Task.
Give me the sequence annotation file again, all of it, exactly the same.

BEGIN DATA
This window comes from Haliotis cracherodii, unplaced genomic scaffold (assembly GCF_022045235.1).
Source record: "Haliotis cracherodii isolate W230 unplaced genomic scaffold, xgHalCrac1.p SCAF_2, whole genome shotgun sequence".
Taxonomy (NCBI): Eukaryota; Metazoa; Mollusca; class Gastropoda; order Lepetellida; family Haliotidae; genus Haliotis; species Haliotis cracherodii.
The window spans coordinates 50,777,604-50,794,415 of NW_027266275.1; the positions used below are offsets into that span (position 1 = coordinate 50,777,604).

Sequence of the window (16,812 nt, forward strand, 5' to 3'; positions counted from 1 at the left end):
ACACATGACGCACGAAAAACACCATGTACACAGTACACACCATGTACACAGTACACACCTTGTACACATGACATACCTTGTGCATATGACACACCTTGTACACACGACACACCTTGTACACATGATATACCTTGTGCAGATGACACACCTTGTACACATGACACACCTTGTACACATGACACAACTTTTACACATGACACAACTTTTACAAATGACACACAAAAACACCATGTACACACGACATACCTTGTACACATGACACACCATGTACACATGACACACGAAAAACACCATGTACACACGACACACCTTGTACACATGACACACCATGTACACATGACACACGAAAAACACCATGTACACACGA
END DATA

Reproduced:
This window comes from Haliotis cracherodii, unplaced genomic scaffold (assembly GCF_022045235.1).
Source record: "Haliotis cracherodii isolate W230 unplaced genomic scaffold, xgHalCrac1.p SCAF_2, whole genome shotgun sequence".
Taxonomy (NCBI): Eukaryota; Metazoa; Mollusca; class Gastropoda; order Lepetellida; family Haliotidae; genus Haliotis; species Haliotis cracherodii.
The window spans coordinates 50,777,604-50,794,415 of NW_027266275.1; the positions used below are offsets into that span (position 1 = coordinate 50,777,604).

Sequence of the window (16,812 nt, forward strand, 5' to 3'; positions counted from 1 at the left end):
ACACATGACGCACGAAAAACACCATGTACACAGTACACACCATGTACACAGTACACACCTTGTACACATGACATACCTTGTGCATATGACACACCTTGTACACACGACACACCTTGTACACATGATATACCTTGTGCAGATGACACACCTTGTACACATGACACACCTTGTACACATGACACAACTTTTACACATGACACAACTTTTACAAATGACACACAAAAACACCATGTACACACGACATACCTTGTACACATGACACACCATGTACACATGACACACGAAAAACACCATGTACACACGACACACCTTGTACACATGACACACCATGTACACATGACACACGAAAAACACCATGTACACACGA